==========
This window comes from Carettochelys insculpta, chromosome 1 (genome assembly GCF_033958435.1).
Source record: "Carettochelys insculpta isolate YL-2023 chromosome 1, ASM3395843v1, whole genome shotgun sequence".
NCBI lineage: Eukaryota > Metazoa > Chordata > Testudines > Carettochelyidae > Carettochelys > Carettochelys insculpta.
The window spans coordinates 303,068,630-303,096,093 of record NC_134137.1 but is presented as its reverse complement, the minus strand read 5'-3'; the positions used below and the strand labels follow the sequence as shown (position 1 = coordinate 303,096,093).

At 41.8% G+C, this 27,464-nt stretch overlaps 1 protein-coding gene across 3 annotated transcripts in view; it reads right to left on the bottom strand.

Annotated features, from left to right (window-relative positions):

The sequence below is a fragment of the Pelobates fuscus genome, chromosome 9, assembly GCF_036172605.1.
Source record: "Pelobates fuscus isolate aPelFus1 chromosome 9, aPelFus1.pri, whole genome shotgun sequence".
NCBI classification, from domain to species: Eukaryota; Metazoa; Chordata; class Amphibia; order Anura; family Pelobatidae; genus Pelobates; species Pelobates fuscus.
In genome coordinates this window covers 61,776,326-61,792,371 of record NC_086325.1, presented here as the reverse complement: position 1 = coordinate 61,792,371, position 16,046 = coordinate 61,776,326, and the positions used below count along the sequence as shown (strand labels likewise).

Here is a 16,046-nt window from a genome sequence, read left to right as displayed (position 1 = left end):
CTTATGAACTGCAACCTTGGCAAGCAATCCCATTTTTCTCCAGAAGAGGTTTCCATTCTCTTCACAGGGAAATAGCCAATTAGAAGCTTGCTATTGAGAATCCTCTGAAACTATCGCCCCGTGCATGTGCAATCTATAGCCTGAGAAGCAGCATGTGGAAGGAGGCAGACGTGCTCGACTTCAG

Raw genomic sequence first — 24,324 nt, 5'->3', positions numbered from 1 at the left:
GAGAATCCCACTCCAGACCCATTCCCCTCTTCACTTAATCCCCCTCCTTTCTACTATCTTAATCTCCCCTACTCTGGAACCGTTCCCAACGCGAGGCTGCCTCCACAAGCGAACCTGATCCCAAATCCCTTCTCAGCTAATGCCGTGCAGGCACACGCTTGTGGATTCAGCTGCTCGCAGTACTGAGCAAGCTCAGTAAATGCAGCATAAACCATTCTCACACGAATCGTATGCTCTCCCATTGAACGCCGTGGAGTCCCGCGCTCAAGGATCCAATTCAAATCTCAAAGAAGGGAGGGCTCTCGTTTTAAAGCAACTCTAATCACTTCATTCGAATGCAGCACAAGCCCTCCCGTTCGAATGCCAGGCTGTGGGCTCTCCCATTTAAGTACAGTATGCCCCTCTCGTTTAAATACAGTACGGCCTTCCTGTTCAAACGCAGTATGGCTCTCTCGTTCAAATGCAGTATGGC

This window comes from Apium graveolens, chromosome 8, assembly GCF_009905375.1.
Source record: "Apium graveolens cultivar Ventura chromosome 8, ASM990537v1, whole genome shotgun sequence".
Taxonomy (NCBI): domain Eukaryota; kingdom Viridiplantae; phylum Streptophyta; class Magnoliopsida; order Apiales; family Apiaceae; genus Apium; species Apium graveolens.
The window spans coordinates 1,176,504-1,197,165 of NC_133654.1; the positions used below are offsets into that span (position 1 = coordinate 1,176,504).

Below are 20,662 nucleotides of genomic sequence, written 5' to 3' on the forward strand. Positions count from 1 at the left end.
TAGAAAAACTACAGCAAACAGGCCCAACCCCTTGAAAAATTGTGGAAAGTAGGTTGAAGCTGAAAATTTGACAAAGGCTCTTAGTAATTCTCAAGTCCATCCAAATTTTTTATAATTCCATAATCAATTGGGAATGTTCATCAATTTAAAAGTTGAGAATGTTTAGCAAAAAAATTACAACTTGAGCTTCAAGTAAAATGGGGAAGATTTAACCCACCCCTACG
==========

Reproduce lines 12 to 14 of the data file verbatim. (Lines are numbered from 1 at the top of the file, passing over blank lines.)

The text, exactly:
CTTATGAACTGCAACCTTGGCAAGCAATCCCATTTTTCTCCAGAAGAGGTTTCCATTCTCTTCACAGGGAAATAGCCAATTAGAAGCTTGCTATTGAGAATCCTCTGAAACTATCGCCCCGTGCATGTGCAATCTATAGCCTGAGAAGCAGCATGTGGAAGGAGGCAGACGTGCTCGACTTCAG

Raw genomic sequence first — 24,324 nt, 5'->3', positions numbered from 1 at the left:
GAGAATCCCACTCCAGACCCATTCCCCTCTTCACTTAATCCCCCTCCTTTCTACTATCTTAATCTCCCCTACTCTGGAACCGTTCCCAACGCGAGGCTGCCTCCACAAGCGAACCTGATCCCAAATCCCTTCTCAGCTAATGCCGTGCAGGCACACGCTTGTGGATTCAGCTGCTCGCAGTACTGAGCAAGCTCAGTAAATGCAGCATAAACCATTCTCACACGAATCGTATGCTCTCCCATTGAACGCCGTGGAGTCCCGCGCTCAAGGATCCAATTCAAATCTCAAAGAAGGGAGGGCTCTCGTTTTAAAGCAACTCTAATCACTTCATTCGAATGCAGCACAAGCCCTCCCGTTCGAATGCCAGGCTGTGGGCTCTCCCATTTAAGTACAGTATGCCCCTCTCGTTTAAATACAGTACGGCCTTCCTGTTCAAACGCAGTATGGCTCTCTCGTTCAAATGCAGTATGGC